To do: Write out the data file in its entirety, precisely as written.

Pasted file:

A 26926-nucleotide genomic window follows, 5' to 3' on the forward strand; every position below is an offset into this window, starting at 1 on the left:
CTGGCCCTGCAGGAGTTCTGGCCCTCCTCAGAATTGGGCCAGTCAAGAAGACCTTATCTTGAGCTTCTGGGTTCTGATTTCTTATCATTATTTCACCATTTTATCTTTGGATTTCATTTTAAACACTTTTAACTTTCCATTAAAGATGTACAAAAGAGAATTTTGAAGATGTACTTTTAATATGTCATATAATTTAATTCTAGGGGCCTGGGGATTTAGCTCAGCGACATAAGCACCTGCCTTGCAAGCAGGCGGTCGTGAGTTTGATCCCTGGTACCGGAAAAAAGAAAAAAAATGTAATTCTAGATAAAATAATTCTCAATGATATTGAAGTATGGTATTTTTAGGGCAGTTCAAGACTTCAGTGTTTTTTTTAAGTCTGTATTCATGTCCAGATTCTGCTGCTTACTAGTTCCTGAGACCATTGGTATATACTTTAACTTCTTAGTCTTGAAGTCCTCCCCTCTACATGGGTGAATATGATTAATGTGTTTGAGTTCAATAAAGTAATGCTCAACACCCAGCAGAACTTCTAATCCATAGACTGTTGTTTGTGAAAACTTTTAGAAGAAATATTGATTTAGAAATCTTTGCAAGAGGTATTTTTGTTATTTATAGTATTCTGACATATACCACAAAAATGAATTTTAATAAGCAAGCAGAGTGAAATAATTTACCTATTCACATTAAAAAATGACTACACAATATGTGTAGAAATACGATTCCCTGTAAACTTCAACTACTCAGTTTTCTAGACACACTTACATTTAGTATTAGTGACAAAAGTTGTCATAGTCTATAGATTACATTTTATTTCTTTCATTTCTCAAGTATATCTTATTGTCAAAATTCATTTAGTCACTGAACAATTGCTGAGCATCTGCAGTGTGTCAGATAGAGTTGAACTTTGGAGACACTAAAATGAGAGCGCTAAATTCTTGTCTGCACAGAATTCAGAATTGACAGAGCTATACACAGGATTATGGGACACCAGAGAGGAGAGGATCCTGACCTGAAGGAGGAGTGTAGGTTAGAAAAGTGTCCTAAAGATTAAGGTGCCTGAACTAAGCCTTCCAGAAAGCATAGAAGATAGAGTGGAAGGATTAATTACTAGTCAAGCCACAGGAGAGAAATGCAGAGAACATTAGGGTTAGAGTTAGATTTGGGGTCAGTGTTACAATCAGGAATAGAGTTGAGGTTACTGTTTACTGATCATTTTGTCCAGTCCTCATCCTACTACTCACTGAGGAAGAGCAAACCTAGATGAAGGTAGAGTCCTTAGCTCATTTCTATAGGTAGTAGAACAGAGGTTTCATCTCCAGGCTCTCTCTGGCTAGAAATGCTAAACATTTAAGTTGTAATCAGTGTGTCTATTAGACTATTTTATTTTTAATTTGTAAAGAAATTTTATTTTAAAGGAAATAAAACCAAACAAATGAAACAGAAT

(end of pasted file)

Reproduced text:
A 26926-nucleotide genomic window follows, 5' to 3' on the forward strand; every position below is an offset into this window, starting at 1 on the left:
CTGGCCCTGCAGGAGTTCTGGCCCTCCTCAGAATTGGGCCAGTCAAGAAGACCTTATCTTGAGCTTCTGGGTTCTGATTTCTTATCATTATTTCACCATTTTATCTTTGGATTTCATTTTAAACACTTTTAACTTTCCATTAAAGATGTACAAAAGAGAATTTTGAAGATGTACTTTTAATATGTCATATAATTTAATTCTAGGGGCCTGGGGATTTAGCTCAGCGACATAAGCACCTGCCTTGCAAGCAGGCGGTCGTGAGTTTGATCCCTGGTACCGGAAAAAAGAAAAAAAATGTAATTCTAGATAAAATAATTCTCAATGATATTGAAGTATGGTATTTTTAGGGCAGTTCAAGACTTCAGTGTTTTTTTTAAGTCTGTATTCATGTCCAGATTCTGCTGCTTACTAGTTCCTGAGACCATTGGTATATACTTTAACTTCTTAGTCTTGAAGTCCTCCCCTCTACATGGGTGAATATGATTAATGTGTTTGAGTTCAATAAAGTAATGCTCAACACCCAGCAGAACTTCTAATCCATAGACTGTTGTTTGTGAAAACTTTTAGAAGAAATATTGATTTAGAAATCTTTGCAAGAGGTATTTTTGTTATTTATAGTATTCTGACATATACCACAAAAATGAATTTTAATAAGCAAGCAGAGTGAAATAATTTACCTATTCACATTAAAAAATGACTACACAATATGTGTAGAAATACGATTCCCTGTAAACTTCAACTACTCAGTTTTCTAGACACACTTACATTTAGTATTAGTGACAAAAGTTGTCATAGTCTATAGATTACATTTTATTTCTTTCATTTCTCAAGTATATCTTATTGTCAAAATTCATTTAGTCACTGAACAATTGCTGAGCATCTGCAGTGTGTCAGATAGAGTTGAACTTTGGAGACACTAAAATGAGAGCGCTAAATTCTTGTCTGCACAGAATTCAGAATTGACAGAGCTATACACAGGATTATGGGACACCAGAGAGGAGAGGATCCTGACCTGAAGGAGGAGTGTAGGTTAGAAAAGTGTCCTAAAGATTAAGGTGCCTGAACTAAGCCTTCCAGAAAGCATAGAAGATAGAGTGGAAGGATTAATTACTAGTCAAGCCACAGGAGAGAAATGCAGAGAACATTAGGGTTAGAGTTAGATTTGGGGTCAGTGTTACAATCAGGAATAGAGTTGAGGTTACTGTTTACTGATCATTTTGTCCAGTCCTCATCCTACTACTCACTGAGGAAGAGCAAACCTAGATGAAGGTAGAGTCCTTAGCTCATTTCTATAGGTAGTAGAACAGAGGTTTCATCTCCAGGCTCTCTCTGGCTAGAAATGCTAAACATTTAAGTTGTAATCAGTGTGTCTATTAGACTATTTTATTTTTAATTTGTAAAGAAATTTTATTTTAAAGGAAATAAAACCAAACAAATGAAACAGAAT